It is not a moral failing to have a slightly cluttered home.

And you know what? Life can be better with slightly more stuff. Here are seven reasons why:

#1 A Messy Environment Is a More Creative One

Being too tidy will stifle your imagination. Science says so.

There’s a lot of research showing messy surroundings encourage you to break the rules of convention and think more freely, while a highly ordered house stifles you.

We’re not talking rooms full of empty cat food cans and closets crammed with so much crap you can’t open the door. We’re talking about a comfortable amount of disorder.

If you’re not convinced disarray fuels creativity, Google “Einstein’s office.” He dreamed up the theory of relativity in a room that would give Marie Kondo a heart attack.

If you share your home, chat with your partner and agree on the line between creativity-inducing clutter and chaos. Are the piles of “Architectural Digest” genius fuel, or a sign you’re a hoarder? Discuss.

#2 A Perfectly Tidy Home Isn’t a Sign of a Happy Home

Your obituary won’t mention how tidy your house was (unless you’re Martha), so why dedicate your life to cleaning it?

“Your home will never be 100% clean and organized and lived in at the same time,” says Becky Rapinchuk, author of “Simply Clean.”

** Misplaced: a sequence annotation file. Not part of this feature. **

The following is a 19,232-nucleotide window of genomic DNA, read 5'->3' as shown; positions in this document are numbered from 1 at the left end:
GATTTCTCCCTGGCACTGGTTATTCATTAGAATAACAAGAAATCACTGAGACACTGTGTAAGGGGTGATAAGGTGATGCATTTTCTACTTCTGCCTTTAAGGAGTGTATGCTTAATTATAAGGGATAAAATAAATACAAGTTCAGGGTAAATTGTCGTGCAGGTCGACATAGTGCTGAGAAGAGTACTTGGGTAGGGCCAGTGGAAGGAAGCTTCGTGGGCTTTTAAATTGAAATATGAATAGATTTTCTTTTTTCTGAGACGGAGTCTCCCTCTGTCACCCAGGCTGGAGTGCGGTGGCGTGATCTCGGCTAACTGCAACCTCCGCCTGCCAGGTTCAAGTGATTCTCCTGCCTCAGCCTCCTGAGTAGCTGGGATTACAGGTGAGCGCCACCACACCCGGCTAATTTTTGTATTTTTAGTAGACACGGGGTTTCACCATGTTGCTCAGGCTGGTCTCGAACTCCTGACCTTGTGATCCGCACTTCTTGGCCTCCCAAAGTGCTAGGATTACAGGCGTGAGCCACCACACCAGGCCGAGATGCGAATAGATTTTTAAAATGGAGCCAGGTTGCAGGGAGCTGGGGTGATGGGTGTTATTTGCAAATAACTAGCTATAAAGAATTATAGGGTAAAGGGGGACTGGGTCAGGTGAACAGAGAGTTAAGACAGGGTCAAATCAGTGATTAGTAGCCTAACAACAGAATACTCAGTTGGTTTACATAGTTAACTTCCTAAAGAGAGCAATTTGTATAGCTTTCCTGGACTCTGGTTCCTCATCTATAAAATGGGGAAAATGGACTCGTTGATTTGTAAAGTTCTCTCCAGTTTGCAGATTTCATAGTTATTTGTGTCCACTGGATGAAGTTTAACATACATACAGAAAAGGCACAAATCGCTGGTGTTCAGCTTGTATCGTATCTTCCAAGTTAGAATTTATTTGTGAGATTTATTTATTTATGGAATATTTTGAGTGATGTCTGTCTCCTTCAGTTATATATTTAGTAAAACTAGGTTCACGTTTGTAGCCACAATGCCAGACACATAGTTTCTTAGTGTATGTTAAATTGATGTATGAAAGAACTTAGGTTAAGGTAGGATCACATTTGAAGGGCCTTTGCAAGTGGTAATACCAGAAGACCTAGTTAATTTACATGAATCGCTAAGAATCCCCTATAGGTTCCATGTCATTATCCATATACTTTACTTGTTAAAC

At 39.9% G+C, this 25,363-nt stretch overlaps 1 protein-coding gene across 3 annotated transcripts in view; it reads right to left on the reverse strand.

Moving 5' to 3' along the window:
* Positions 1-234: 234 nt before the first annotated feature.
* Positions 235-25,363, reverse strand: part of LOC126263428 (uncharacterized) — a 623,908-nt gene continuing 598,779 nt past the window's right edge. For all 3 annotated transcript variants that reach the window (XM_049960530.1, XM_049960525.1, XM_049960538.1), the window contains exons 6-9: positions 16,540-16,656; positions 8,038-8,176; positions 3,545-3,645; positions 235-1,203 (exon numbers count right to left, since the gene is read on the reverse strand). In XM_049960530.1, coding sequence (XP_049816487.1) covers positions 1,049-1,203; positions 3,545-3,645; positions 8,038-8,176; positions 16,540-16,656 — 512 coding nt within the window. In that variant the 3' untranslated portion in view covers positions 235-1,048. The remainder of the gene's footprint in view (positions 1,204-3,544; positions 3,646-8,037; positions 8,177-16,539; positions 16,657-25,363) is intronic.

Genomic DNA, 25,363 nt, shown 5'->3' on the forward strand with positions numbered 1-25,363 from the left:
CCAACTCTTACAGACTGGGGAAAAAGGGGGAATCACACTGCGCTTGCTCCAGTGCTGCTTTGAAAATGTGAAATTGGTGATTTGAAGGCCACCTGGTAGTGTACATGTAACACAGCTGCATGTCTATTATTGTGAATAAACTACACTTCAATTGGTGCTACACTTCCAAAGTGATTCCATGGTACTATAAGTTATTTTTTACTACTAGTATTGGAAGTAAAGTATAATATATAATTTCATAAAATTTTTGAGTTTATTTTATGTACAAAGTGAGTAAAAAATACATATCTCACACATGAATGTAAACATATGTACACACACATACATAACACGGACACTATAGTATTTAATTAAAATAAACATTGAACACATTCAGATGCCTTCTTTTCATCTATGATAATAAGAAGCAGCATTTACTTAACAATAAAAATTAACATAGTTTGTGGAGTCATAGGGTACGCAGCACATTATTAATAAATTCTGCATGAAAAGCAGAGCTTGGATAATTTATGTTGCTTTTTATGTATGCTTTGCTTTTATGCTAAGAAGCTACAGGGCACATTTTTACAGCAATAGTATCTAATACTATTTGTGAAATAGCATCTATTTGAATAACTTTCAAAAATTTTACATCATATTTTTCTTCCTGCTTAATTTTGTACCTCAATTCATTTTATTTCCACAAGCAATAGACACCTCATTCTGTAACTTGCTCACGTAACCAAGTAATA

You want to focus on living in your home, keeping it functional and enjoyable — not perfect.

She recommends doing one task each day: Clean bathrooms Monday, dust on Tuesdays — you get it.

This allows you time to do the things that remind you why you bought your house, from porch swinging to reading-nook sitting. “Don’t spend more than 30 minutes a day on each task,” Rapinchuk says.

“If you don’t get it done, save it until next week. It’s just dirt.”

#3 A Little Dirt Is Good for You

People with super-clean houses have bleached and scrubbed all the microbes out of their house. But some of those microbes sent to that petri dish in the sky are actually good for you.

They strengthen your immune system and make your kids less likely to develop allergies.

Studies show that kids exposed to fumes from cleaning products are more likely to develop asthma, and may cause adults to be 30% to 50% more likely to get asthma, too.

The solution? Use natural cleaning products free of industrial chemicals.

And don’t clean so much. And maybe add a bit more clutter (and dirt) with plants.

#4 Plant-Cluttered Houses Are Healthier Houses

Sure, houseplants drop leaves, look unruly at times, and their pots scatter dirt, but you’ll breathe easier around them, and possibly live longer, too.

Many houseplants remove toxins from the air (devil’s ivy and peace lily are two examples).

And studies have shown that having a bit of nature indoors reduces the type of stress that causes deadly cardiovascular problems.

Plus, filling your home with houseplants is so trendy right now, a la #urbanjungle.

#5 If You Do Declutter, You Will Toss Something You Need Later

Disciples of extreme cleaning and organizing exclaim how happy they are to be free of their stuff. At first.

“All kinds of wonderful, valuable, and useful things get thrown out in the name of organizing,” writes Columbia Business School professor Eric Abrahamson in his book (with David H. Freedman)  “A Perfect Mess.”

Instead of throwing out anything you haven’t used in a year, Abrahamson recommends evaluating an item’s value and ability to be replaced. Throw out that stack of Domino back issues. Think twice about tossing your first edition “Harry Potter and the Sorcerer’s Stone.”

#6 A Cluttered Home Can Be Stylish, Too